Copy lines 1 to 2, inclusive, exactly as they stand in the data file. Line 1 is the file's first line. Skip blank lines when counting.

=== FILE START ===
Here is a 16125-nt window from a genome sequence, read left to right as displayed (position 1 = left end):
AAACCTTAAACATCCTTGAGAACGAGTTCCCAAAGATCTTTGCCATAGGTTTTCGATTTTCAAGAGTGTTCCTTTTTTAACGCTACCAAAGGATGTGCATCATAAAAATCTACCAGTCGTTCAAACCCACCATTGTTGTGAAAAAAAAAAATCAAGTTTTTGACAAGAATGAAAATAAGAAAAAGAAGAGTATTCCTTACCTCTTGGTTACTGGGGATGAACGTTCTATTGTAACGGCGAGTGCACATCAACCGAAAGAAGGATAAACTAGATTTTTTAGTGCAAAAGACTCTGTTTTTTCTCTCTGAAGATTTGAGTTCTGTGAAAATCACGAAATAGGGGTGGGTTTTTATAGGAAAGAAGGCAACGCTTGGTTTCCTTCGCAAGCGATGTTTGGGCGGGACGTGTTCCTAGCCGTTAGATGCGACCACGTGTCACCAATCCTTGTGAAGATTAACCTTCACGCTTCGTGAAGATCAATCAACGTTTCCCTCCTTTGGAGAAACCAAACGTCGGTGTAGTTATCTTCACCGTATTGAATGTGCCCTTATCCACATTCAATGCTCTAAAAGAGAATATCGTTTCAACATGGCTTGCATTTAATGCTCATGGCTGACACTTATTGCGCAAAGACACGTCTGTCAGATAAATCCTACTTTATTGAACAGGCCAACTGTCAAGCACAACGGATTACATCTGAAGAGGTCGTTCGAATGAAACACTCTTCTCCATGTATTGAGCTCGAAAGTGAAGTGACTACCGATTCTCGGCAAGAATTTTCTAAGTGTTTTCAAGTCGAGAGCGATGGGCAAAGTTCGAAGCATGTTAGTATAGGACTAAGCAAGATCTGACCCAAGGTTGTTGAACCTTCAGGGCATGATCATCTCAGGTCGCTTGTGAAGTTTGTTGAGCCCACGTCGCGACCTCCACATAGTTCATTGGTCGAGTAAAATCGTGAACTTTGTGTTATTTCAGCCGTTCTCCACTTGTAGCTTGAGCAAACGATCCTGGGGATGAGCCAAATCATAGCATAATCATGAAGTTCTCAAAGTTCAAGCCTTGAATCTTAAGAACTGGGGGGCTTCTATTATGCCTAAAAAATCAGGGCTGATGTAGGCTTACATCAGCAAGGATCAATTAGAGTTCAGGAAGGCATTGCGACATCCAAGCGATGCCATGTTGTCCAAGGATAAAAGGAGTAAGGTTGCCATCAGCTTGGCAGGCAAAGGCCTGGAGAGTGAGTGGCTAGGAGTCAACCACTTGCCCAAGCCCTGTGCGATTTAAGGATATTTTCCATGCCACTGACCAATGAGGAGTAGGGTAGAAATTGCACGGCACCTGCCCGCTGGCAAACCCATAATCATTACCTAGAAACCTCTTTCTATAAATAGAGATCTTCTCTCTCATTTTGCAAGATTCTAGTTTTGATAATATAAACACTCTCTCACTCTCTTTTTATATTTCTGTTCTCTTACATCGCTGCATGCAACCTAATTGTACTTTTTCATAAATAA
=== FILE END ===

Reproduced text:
Here is a 16125-nt window from a genome sequence, read left to right as displayed (position 1 = left end):
AAACCTTAAACATCCTTGAGAACGAGTTCCCAAAGATCTTTGCCATAGGTTTTCGATTTTCAAGAGTGTTCCTTTTTTAACGCTACCAAAGGATGTGCATCATAAAAATCTACCAGTCGTTCAAACCCACCATTGTTGTGAAAAAAAAAAATCAAGTTTTTGACAAGAATGAAAATAAGAAAAAGAAGAGTATTCCTTACCTCTTGGTTACTGGGGATGAACGTTCTATTGTAACGGCGAGTGCACATCAACCGAAAGAAGGATAAACTAGATTTTTTAGTGCAAAAGACTCTGTTTTTTCTCTCTGAAGATTTGAGTTCTGTGAAAATCACGAAATAGGGGTGGGTTTTTATAGGAAAGAAGGCAACGCTTGGTTTCCTTCGCAAGCGATGTTTGGGCGGGACGTGTTCCTAGCCGTTAGATGCGACCACGTGTCACCAATCCTTGTGAAGATTAACCTTCACGCTTCGTGAAGATCAATCAACGTTTCCCTCCTTTGGAGAAACCAAACGTCGGTGTAGTTATCTTCACCGTATTGAATGTGCCCTTATCCACATTCAATGCTCTAAAAGAGAATATCGTTTCAACATGGCTTGCATTTAATGCTCATGGCTGACACTTATTGCGCAAAGACACGTCTGTCAGATAAATCCTACTTTATTGAACAGGCCAACTGTCAAGCACAACGGATTACATCTGAAGAGGTCGTTCGAATGAAACACTCTTCTCCATGTATTGAGCTCGAAAGTGAAGTGACTACCGATTCTCGGCAAGAATTTTCTAAGTGTTTTCAAGTCGAGAGCGATGGGCAAAGTTCGAAGCATGTTAGTATAGGACTAAGCAAGATCTGACCCAAGGTTGTTGAACCTTCAGGGCATGATCATCTCAGGTCGCTTGTGAAGTTTGTTGAGCCCACGTCGCGACCTCCACATAGTTCATTGGTCGAGTAAAATCGTGAACTTTGTGTTATTTCAGCCGTTCTCCACTTGTAGCTTGAGCAAACGATCCTGGGGATGAGCCAAATCATAGCATAATCATGAAGTTCTCAAAGTTCAAGCCTTGAATCTTAAGAACTGGGGGGCTTCTATTATGCCTAAAAAATCAGGGCTGATGTAGGCTTACATCAGCAAGGATCAATTAGAGTTCAGGAAGGCATTGCGACATCCAAGCGATGCCATGTTGTCCAAGGATAAAAGGAGTAAGGTTGCCATCAGCTTGGCAGGCAAAGGCCTGGAGAGTGAGTGGCTAGGAGTCAACCACTTGCCCAAGCCCTGTGCGATTTAAGGATATTTTCCATGCCACTGACCAATGAGGAGTAGGGTAGAAATTGCACGGCACCTGCCCGCTGGCAAACCCATAATCATTACCTAGAAACCTCTTTCTATAAATAGAGATCTTCTCTCTCATTTTGCAAGATTCTAGTTTTGATAATATAAACACTCTCTCACTCTCTTTTTATATTTCTGTTCTCTTACATCGCTGCATGCAACCTAATTGTACTTTTTCATAAATAA